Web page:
Air Force Will Pick Just One NGAD Design in 2024, Kendall Says

Only one company will be chosen next year as the overall designer and developer of the Next Generation Air Dominance (NGAD) crewed fighter, despite years of prototype work on different designs by several companies, Air Force Secretary Frank Kendall said May 22.

Kendall added that there will be ongoing competition to supply NGAD’s systems after an overall winner is picked—but the original NGAD concept of rolling competitions, producing a series of incrementally better platforms, is too costly, he revealed.

“We’re not going to do two NGADs. We’re only going to do one,” Kendall said at a meeting of the Defense Writers Group in Washington, D.C.

Kendall told Air & Space Forces Magazine the original concept of rapidly-iterated NGADs, with competitions every few years—promoted by former Air Force acquisition executive Will Roper and meant to provide steady work to contractors to preserve their industrial capability—has been abandoned.

The NGAD’s “development phase is far too expensive,” to pursue such a strategy, he told Air & Space Forces Magazine. Such an approach is “not going to work, but we are going to design for modular open systems, on a number of [onboard] technologies, and that will remain competitive,” he added.

The Air Force released a classified solicitation for NGAD engineering and manufacturing development proposals May 18, saying a winner will be selected in 2024, but few new details of the highly classified program were released beyond that.

Even the size of the fleet remains publicly uncertain—Kendall has said a “notional” buy could number about 200 aircraft, but Air Force experts have said 250 is the more likely objective, as the minimum number of aircraft necessary to cover peacetime obligations along with minimal wartime surge capability.

Regardless, Kendall also said he is less concerned about the Air Force’s force structure—the number of aircraft and systems it has—than about modernization, which he said has been neglected for too long. China has been aggressively advancing its capabilities in air superiority and air defense, and “we have not responded as quickly as we should have,” he said.

As a result, Kendall said he is “prepared to take some risk” on the service’s force structure, but not with its modernization. The Air Force can only afford to field systems “that scare China” and contribute to deterrence, he said.

NGAD is key to that plan, as reflected in its planned capabilities the Air Force laid out in the May 18 announcement, such as enhanced lethality and the abilities to survive, persist, interoperate, and adapt in the air domain, all within highly-contested operational environments.

Kendall offered other details May 22, noting his own his history with NGAD dating back to his time undersecretary of defense for acquisition, technology, and logistics in the Obama administration.

“I started a program called the Aerospace Innovation Initiative, which was to get to the sixth-generation set of technologies we would need for future air dominance, and to build flying prototypes—X-planes, if you will—to bring those technologies forward,” he said.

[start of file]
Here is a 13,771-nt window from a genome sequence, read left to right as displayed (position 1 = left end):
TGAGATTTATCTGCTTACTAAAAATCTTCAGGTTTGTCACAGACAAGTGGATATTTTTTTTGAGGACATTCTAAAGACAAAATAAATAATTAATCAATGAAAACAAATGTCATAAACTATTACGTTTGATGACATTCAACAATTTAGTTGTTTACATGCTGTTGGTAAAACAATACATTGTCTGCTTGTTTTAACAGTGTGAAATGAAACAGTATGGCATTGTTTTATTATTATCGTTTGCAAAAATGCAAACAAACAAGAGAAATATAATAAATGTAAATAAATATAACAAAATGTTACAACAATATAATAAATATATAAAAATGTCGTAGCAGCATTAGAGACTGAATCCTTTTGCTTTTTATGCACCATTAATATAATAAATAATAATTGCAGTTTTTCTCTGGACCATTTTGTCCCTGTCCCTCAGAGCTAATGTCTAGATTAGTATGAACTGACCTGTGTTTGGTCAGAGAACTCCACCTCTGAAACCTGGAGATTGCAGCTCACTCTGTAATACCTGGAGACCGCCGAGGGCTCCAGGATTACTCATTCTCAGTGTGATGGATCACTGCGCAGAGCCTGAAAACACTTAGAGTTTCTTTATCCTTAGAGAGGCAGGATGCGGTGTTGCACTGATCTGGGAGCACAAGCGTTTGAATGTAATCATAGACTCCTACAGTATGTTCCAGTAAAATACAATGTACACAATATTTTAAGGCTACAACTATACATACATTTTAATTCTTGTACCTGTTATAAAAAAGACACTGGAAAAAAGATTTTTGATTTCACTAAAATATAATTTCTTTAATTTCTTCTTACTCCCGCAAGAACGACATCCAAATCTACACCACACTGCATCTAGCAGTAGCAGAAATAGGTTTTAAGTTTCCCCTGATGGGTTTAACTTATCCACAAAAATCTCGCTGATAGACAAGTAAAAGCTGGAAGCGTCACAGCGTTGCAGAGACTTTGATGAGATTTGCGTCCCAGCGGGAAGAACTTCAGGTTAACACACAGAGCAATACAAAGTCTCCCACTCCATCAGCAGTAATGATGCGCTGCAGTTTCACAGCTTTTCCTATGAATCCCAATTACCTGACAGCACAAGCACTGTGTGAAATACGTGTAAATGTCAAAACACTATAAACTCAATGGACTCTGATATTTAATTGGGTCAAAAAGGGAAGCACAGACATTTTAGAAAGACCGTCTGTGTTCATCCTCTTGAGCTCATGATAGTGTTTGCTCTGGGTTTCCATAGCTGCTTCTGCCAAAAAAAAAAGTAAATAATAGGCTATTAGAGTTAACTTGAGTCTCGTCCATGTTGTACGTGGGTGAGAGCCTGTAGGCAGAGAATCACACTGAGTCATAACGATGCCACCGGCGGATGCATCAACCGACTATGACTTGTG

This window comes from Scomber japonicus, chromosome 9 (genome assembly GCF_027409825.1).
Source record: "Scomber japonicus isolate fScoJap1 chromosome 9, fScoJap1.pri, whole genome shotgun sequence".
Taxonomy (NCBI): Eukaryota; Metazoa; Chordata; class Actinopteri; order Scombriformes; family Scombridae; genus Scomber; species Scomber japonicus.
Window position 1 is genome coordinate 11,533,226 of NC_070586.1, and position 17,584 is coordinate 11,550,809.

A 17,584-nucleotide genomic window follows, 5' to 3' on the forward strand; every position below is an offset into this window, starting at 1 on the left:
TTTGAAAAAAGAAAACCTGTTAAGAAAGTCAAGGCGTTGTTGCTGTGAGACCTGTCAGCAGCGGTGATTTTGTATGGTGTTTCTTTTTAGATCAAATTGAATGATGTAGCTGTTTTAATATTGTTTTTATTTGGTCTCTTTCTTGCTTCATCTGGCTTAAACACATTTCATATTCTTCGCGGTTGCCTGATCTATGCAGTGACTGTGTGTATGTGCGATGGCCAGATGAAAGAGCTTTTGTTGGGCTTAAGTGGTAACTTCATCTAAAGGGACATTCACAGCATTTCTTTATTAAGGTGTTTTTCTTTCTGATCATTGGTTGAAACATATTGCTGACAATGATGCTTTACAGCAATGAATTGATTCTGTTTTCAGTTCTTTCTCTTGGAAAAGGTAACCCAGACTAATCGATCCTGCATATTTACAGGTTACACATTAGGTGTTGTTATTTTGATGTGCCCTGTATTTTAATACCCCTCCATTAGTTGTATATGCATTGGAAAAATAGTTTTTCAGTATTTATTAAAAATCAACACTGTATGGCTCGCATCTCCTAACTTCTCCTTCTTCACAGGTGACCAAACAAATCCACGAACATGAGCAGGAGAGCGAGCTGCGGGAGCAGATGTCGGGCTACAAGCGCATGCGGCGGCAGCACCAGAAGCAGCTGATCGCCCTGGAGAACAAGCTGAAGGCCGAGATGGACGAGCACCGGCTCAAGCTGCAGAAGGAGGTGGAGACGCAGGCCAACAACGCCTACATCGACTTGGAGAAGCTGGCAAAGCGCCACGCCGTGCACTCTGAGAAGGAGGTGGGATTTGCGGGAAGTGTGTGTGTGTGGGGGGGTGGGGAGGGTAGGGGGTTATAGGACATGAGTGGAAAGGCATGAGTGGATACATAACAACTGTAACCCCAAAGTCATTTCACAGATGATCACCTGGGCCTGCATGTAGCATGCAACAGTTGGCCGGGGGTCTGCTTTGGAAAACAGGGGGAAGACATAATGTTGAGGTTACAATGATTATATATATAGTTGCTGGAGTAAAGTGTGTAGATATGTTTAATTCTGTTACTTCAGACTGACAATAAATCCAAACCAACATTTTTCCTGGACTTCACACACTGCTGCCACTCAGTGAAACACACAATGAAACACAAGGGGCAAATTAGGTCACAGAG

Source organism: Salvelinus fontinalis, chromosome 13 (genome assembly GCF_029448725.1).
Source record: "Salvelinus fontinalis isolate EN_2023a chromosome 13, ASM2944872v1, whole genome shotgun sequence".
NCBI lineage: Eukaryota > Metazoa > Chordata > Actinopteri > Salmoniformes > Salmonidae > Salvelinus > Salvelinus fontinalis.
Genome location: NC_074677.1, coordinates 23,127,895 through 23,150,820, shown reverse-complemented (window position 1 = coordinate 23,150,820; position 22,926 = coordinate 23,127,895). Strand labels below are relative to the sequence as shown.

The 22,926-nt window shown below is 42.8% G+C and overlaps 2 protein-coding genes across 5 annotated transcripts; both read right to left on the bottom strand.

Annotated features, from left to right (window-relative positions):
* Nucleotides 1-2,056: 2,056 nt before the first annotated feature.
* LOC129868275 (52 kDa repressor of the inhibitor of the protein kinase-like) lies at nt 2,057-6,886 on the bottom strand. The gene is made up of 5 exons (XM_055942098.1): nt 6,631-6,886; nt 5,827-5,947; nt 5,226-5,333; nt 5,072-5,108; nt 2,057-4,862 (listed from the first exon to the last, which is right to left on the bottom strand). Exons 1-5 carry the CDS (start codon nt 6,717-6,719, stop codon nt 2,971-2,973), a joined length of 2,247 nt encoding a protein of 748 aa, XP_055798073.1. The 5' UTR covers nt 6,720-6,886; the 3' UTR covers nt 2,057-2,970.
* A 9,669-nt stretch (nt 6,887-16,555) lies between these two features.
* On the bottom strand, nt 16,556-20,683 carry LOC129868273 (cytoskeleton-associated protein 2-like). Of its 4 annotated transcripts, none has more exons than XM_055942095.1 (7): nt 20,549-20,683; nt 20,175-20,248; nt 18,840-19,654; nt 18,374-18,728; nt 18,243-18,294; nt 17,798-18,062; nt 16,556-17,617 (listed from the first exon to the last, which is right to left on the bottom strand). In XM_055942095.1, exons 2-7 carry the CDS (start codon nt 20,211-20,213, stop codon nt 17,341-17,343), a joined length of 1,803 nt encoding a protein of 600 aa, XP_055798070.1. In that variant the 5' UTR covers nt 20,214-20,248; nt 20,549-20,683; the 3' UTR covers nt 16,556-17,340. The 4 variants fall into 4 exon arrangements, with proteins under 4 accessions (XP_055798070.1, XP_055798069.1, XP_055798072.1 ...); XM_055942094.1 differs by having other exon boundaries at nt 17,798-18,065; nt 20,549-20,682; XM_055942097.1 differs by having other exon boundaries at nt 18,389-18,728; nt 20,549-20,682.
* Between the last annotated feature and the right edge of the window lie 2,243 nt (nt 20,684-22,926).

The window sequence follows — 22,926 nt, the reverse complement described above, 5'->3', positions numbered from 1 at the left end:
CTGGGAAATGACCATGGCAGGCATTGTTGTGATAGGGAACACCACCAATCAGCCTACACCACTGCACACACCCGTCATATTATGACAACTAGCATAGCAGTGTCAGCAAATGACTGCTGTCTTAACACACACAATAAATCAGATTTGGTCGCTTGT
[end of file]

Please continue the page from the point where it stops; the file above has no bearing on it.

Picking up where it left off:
That initiative resulted in a 2015 contract that produced experimental prototypes and verified new technologies. Those prototypes formed the basis of NGAD, Kendall said.

Since then, he added, “model-based system engineering and digitalization … moved forward a significant amount, so that we could integrate our design teams between the government and contractors much more effectively and efficiently.”

Both the contractors and government officials work in a common design environment, giving the Air Force an “intimate” knowledge of each competitor is doing, Kendall said. The service even has teams working with each company.

The Air Force won’t repeat the “serious mistake” it made with the F-35, Kendall said—allowing one company to own the technical baseline of the aircraft, thus controlling the program’s life cycle and creating “a perpetual monopoly” on sustainment and future modifications and upgrades.

“We’re not going to do that,” he said. “We’re going to make sure that the government has ownership for the intellectual property it needs. We’re going to make sure … we have modular designs and open systems so that, going forward, we can bring new suppliers in.”

Whoever is chosen “as the platform integrator … will have a much tighter degree of government control over the future of that program than we’ve had” with the F-35, he said. “We’ve learned that lesson.”

Kendall also said the Rapid Capabilities Office will not be brought in to manage the NGAD program, despite its apparent success on the B-21.

Instead, Brig. Gen. Dale White, program executive officer for fighters and advanced aircraft, and his office will oversee the effort, in addition to their management of the Collaborative Combat Aircraft program. Kendall said NGAD and CCA will be developed “in parallel,” but he declined to say when a contract award for the CCA program might be awarded.